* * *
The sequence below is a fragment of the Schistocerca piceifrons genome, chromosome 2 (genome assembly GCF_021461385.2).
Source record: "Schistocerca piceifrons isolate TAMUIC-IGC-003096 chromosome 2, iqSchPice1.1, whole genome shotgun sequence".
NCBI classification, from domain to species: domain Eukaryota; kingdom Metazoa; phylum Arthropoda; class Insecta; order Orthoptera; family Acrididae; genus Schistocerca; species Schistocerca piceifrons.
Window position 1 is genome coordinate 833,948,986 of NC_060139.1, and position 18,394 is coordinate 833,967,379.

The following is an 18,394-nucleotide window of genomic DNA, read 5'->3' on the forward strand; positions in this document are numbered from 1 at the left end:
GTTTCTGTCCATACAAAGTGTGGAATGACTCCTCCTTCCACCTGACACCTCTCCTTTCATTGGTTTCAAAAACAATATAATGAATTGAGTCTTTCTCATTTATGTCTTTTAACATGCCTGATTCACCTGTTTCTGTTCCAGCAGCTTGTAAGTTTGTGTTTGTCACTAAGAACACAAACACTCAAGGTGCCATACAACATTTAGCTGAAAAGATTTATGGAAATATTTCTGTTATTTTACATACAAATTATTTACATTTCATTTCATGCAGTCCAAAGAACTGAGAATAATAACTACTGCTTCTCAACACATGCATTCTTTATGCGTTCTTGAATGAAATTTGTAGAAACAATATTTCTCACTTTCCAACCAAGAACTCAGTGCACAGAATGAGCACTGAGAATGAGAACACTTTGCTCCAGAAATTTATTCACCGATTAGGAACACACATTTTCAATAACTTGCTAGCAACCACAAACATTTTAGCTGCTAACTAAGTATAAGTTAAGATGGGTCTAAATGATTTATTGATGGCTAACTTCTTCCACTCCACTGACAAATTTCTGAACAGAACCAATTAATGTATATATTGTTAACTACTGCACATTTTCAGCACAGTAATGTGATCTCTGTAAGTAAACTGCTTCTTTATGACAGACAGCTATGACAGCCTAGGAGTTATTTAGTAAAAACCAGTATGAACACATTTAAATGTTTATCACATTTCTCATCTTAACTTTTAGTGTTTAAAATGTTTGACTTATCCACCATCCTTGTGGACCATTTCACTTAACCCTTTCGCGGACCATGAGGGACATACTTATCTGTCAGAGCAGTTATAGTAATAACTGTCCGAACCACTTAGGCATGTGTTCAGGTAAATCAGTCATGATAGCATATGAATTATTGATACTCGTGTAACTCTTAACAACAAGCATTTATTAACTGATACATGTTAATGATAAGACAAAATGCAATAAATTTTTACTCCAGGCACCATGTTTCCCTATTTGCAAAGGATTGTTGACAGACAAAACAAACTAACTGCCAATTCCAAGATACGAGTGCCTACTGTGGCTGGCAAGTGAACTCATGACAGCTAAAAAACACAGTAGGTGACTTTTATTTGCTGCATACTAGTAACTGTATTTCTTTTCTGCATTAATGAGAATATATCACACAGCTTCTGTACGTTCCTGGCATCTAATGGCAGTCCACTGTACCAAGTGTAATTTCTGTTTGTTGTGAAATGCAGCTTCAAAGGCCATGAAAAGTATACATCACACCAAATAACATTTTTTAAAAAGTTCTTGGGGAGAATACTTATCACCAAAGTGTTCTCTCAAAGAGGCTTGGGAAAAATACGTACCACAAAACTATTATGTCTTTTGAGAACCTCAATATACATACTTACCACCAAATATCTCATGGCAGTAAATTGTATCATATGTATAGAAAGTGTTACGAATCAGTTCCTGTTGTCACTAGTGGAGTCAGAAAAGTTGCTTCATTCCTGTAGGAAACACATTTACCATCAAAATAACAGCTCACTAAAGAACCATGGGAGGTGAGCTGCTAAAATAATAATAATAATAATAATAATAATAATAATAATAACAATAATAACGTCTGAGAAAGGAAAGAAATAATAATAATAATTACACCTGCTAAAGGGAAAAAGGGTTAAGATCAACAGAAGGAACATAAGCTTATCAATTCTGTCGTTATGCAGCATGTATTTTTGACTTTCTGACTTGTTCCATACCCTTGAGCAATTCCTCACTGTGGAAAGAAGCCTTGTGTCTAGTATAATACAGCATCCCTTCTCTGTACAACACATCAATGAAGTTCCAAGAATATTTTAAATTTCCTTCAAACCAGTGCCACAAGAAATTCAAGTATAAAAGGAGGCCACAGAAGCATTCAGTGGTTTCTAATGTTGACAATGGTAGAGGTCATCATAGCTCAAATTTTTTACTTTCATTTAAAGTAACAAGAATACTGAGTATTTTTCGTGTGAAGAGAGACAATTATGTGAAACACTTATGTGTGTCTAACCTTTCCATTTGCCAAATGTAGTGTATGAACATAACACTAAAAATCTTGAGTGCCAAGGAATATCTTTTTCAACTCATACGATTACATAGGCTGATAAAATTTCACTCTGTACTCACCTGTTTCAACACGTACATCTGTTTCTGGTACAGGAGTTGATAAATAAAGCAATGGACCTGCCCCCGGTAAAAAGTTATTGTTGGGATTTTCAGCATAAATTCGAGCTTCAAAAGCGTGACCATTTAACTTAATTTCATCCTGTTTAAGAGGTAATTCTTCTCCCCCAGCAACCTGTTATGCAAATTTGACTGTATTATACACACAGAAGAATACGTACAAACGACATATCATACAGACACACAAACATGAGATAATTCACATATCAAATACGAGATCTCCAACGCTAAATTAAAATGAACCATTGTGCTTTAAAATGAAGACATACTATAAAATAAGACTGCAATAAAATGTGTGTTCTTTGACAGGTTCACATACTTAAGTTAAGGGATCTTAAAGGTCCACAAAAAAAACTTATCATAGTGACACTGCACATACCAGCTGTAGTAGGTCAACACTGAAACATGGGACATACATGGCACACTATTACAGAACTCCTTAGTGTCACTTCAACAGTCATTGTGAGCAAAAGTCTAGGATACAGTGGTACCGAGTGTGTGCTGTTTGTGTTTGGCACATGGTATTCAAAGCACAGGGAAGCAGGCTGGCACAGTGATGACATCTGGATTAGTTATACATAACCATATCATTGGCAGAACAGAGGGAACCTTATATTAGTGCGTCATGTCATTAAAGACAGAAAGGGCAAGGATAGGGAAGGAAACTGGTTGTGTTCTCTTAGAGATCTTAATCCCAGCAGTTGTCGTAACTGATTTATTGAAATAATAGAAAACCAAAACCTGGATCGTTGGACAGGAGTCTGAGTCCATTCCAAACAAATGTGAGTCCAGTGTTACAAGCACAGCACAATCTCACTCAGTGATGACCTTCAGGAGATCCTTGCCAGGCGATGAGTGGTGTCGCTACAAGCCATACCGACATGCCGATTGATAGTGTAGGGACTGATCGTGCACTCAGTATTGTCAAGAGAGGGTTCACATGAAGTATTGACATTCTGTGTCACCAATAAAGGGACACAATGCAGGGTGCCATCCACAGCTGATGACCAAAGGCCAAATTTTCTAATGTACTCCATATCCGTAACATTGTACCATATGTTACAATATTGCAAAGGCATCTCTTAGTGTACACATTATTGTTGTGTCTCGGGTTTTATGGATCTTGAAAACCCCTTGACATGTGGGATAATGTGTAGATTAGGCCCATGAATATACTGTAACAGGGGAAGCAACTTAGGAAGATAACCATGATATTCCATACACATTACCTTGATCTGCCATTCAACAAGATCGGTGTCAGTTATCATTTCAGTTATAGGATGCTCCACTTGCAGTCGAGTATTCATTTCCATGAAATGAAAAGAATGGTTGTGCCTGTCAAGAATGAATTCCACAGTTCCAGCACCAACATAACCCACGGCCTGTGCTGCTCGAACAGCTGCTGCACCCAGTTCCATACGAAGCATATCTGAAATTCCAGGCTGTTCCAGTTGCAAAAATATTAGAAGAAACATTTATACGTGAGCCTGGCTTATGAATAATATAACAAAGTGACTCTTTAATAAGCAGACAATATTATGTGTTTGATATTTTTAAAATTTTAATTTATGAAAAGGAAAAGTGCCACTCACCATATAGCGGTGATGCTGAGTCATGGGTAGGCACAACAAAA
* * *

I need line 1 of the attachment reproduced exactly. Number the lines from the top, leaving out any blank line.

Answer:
The sequence below is a fragment of the Schistocerca piceifrons genome, chromosome 2 (genome assembly GCF_021461385.2).